General Motors could soon face a two-front attack as it begins implementing a massive restructuring designed to save the automaker $6 billion by 2020. The United Auto Workers union and Unifor presidents met last week to discuss a plethora of topics including issues both have with the automaker. Cooperation between the two took a step forward earlier this month when the UAW joined Unifor in calling for a boycott of Mexican-built GM vehicles. It appears further cooperation is possible in the future.
“We both understand that we have our problems with General Motors, that’s for sure,” Unifor President Jerry Dias, according to Automotive News. “We get that we’re better together. We’re a lot stronger together when we’re dealing with issues like General Motors.”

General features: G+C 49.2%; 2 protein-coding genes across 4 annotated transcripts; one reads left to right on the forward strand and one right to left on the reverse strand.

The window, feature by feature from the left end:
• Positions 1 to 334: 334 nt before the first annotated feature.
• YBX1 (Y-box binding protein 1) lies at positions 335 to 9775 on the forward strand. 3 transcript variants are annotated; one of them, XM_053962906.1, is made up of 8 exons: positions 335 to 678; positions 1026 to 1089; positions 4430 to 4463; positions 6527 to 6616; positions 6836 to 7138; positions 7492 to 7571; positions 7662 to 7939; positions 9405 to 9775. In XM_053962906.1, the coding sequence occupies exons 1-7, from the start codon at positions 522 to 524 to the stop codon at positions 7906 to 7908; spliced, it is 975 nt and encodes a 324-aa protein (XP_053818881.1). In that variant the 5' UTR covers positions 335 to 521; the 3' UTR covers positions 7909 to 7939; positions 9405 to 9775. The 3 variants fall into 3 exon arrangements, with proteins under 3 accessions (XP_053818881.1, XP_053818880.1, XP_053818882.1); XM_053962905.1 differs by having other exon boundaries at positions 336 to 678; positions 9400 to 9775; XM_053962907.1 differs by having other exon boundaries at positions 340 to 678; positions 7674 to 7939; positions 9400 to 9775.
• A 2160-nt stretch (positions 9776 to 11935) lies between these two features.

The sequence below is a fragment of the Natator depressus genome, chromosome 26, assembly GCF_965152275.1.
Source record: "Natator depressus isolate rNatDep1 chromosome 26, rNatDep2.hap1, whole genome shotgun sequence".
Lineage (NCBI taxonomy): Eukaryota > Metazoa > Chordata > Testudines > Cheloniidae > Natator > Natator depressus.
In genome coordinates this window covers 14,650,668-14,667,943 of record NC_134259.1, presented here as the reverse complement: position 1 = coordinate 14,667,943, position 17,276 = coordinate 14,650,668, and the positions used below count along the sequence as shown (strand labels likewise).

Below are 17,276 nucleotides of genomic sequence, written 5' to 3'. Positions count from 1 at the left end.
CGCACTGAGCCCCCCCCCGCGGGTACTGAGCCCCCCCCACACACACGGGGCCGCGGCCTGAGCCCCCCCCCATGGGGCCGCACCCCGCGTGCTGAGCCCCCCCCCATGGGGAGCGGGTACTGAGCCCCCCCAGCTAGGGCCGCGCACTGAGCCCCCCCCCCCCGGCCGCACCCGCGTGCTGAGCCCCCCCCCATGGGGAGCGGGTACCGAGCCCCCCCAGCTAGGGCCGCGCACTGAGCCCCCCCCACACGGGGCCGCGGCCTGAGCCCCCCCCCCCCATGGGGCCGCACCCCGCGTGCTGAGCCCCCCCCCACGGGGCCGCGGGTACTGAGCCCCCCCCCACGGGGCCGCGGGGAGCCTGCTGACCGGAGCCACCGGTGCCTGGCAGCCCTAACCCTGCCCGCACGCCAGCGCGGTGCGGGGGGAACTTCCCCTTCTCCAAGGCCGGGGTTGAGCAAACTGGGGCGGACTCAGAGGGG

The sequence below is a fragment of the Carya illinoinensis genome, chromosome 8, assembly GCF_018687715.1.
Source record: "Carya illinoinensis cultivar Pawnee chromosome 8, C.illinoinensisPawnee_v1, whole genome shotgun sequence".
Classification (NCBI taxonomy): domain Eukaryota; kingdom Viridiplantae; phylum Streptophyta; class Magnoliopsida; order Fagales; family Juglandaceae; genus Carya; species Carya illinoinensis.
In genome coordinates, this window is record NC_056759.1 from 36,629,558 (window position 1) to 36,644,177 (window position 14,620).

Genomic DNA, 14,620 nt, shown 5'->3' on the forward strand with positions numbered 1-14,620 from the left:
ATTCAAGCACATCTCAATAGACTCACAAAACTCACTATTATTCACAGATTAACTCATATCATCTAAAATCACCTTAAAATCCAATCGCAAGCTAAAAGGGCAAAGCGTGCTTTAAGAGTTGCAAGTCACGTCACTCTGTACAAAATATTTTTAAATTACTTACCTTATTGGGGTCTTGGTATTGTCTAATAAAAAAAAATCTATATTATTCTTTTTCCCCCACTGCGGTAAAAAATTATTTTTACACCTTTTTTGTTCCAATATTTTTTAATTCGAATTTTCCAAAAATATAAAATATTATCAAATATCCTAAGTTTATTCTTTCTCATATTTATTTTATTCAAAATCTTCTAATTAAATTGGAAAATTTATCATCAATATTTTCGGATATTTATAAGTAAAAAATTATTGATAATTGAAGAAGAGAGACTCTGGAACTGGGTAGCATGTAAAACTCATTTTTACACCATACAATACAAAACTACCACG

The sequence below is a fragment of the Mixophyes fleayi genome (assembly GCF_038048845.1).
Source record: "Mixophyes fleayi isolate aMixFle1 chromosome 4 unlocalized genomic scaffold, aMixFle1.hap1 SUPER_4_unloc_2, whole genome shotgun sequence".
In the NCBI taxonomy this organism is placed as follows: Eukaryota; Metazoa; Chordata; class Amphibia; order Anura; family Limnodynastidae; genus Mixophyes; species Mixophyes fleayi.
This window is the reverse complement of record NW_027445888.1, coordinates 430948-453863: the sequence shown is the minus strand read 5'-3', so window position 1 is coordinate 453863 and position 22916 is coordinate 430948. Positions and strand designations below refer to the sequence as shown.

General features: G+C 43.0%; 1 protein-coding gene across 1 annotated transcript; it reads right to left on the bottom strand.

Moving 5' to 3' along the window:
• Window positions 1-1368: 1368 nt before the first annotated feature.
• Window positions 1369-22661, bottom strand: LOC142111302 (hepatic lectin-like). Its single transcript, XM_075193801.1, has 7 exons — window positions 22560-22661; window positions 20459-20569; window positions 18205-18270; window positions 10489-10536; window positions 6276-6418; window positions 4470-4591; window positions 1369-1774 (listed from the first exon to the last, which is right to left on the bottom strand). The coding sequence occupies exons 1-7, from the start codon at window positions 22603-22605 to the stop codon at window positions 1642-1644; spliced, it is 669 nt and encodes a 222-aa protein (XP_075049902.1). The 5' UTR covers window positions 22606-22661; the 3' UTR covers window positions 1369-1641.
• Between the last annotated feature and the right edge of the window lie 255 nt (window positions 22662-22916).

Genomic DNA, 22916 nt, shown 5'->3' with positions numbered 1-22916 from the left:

Both Unifor and the UAW have criticized GM for its decision to close five North American factories, lay off thousands, and discontinue several low-profit models like the Buick LaCrosse and Chevrolet Impala. However, Unifor has been more aggressive in its tactics. So far, Unifor has held sit-in protests, walked off the assembly line, blocked access to GM’s Canadian headquarters, and ran a commercial during Super Bowl LIII that caused GM to threaten a lawsuit against the union.
“Unifor and the UAW are and always have been committed to act in solidarity on behalf of our members and working families in Canada and the United States,” reads a joint statement from the two unions. “United we are stronger. And we remain united through our shared goals and heritage whether from this latest challenge with GM or in future challenges.”
Both unions want GM to reverse course on its restructuring and plan to close the five North American factories. However, while the UAW and Unifor continue to criticize the automaker, GM employees working at plants the company wants to close are already accepting new positions at other GM factories. GM even announced the addition of 1,000 new jobs at Flint Assembly.